In my plethora of interests that some may deem as “nerdy,” by far the most complicated to explain is my fascination with religion. When I worked in healthcare, and now that I’m working in the legal field, anyone who has read my resume is surprised to learn (and confused) about the fact that I majored in religion in college. Why? Because I thought I wanted to go into ministry (but more on that later).
Hi my name is Alli… and I am a fallen Catholic. My introduction to Catholicism came from being raised in a small Catholic church. Growing up, I loved Sunday School, participating in the annual Christmas pageant and most of all I loved “CCD camp” every summer. My favorite story (besides the Nativity story) was the parable of the Good Samaritan which, as cliché as it sounds, embodies what the moral code of all of the world’s major religions – and reminds us to always be inclusive of those who are different.
However, by the time I was attending confirmation class, I found that my own views and my interpretation of Jesus’ lessons were not being promoted, by neither my confirmation teacher nor the church in general. For instance, jokes at the expense of Jewish and Muslim people were tolerated, and I was appalled to hear that hateful and bigoted comments were being made in particular about those of Middle Eastern descent. This zealotry, as well as my increasing frustration with the limited role permitted to women within the church, led me to confess to my mom that I could not confirm my faith to the Catholic church.
My mom also had her own issues with the church. That summer, my mom, my younger sister and I read the Bible at home and decided to start “church shopping” once the school year began. However, it just so happened that the first church we went in, a United Church of Christ (UCC) Congregation, immediately felt like home.
Being a member of this UCC community truly helped shape me throughout my high school years. I enthusiastically participated in confirmation class, went on retreats, joined the Social Action and Education committees, taught Sunday School, and most importantly, participated in youth group. Youth group was such a rewarding experience — the culmination of which was two-fold: 1. Attending a mission trip my junior year in San Antonio, Texas, where our group built ramps on the homes of disabled people and served in soup kitchens and 2. Helping to lead my youth group my senior year of high school.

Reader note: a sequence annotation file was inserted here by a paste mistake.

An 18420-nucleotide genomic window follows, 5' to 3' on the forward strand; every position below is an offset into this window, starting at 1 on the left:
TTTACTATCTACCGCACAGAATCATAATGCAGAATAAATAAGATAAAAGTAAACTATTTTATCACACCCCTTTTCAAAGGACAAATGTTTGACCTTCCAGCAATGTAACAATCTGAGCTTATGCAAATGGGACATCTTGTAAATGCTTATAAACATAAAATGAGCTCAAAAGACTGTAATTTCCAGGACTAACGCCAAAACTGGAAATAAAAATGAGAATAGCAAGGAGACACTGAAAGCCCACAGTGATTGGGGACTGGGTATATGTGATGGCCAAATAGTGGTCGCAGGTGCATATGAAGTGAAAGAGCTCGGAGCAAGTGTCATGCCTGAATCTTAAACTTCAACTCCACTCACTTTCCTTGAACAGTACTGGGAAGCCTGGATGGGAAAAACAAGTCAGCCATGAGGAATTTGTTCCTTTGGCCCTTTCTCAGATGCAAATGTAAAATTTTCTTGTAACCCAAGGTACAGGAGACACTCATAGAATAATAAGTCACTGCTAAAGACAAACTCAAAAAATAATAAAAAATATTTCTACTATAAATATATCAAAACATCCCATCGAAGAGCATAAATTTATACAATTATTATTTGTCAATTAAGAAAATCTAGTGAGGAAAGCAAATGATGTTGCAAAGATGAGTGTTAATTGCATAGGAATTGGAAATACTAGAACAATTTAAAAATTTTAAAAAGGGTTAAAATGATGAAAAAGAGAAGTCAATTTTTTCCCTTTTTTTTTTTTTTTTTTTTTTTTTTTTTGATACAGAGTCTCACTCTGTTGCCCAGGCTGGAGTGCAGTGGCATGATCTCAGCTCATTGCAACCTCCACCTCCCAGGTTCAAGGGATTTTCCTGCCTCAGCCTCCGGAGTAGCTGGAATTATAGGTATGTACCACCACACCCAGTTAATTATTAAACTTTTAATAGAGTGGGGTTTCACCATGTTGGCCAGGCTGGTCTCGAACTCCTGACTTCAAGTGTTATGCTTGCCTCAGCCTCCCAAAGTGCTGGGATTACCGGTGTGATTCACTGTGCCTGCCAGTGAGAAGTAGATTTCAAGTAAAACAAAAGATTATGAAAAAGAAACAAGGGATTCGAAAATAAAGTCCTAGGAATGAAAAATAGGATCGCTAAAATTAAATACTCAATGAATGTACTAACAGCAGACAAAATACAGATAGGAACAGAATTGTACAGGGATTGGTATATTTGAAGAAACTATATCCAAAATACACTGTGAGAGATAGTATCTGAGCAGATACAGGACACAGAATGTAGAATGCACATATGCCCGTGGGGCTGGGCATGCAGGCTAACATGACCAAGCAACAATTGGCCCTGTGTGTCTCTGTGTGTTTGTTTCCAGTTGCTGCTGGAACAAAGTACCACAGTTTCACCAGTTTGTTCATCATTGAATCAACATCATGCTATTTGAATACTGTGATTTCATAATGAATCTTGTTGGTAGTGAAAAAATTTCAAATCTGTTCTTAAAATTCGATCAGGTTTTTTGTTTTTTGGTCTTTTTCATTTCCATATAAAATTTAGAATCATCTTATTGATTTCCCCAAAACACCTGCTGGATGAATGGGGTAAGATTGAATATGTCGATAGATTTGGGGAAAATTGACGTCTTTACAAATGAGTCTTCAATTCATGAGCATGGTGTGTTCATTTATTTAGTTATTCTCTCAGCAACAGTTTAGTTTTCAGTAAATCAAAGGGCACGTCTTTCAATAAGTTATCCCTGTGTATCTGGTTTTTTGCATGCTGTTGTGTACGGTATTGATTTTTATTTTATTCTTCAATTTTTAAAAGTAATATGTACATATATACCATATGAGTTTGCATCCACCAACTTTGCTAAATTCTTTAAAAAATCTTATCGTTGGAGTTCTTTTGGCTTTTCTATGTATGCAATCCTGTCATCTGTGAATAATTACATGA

When I got to college, I chose to major in Religious Studies because I’d wanted to make ministry my career. However, I decided that ultimately, it was not what I wanted to do career wise. That decision did not stop me from enjoying learning about religion — specifically how the five major world religions were morally and historically very similar, but the differences came from the rituals and traditions practiced by their parishioners.
And let me tell you, I’m not sure how anyone can think that the stories of how religions were formed are “boring” or uninteresting to learn about. The story of the founding of any major religion is anything but. From Lot’s wife being turned into a pillar of salt for her disobedience, to the Buddha’s vigilant meditation, to Jesus overturning tables in the temple out of anger, these stories are nothing short of invigorating and dramatic.
I’ve taken a hiatus from attending church over the past few years, with no excuse other than the fact that life tends to get in the way of what we should be prioritizing. However, I miss the challenges, history and spirituality I find from studying ancient religious texts, and the community that is assembled when a group of individuals chooses to come together to ask themselves “the big questions.” As millennials, once we’re out of school, there are few places where we can come together with our peers and learn from one another.
Wherever you find spirituality, I encourage you to explore and question — and I will do the same.
Disclaimer: The above reflects my own personal experience and is in no way a generalization of any of the religions/ideas/beliefs of others, nor do the ideas presented here reflect the opinions of Not Another Millennial Blog.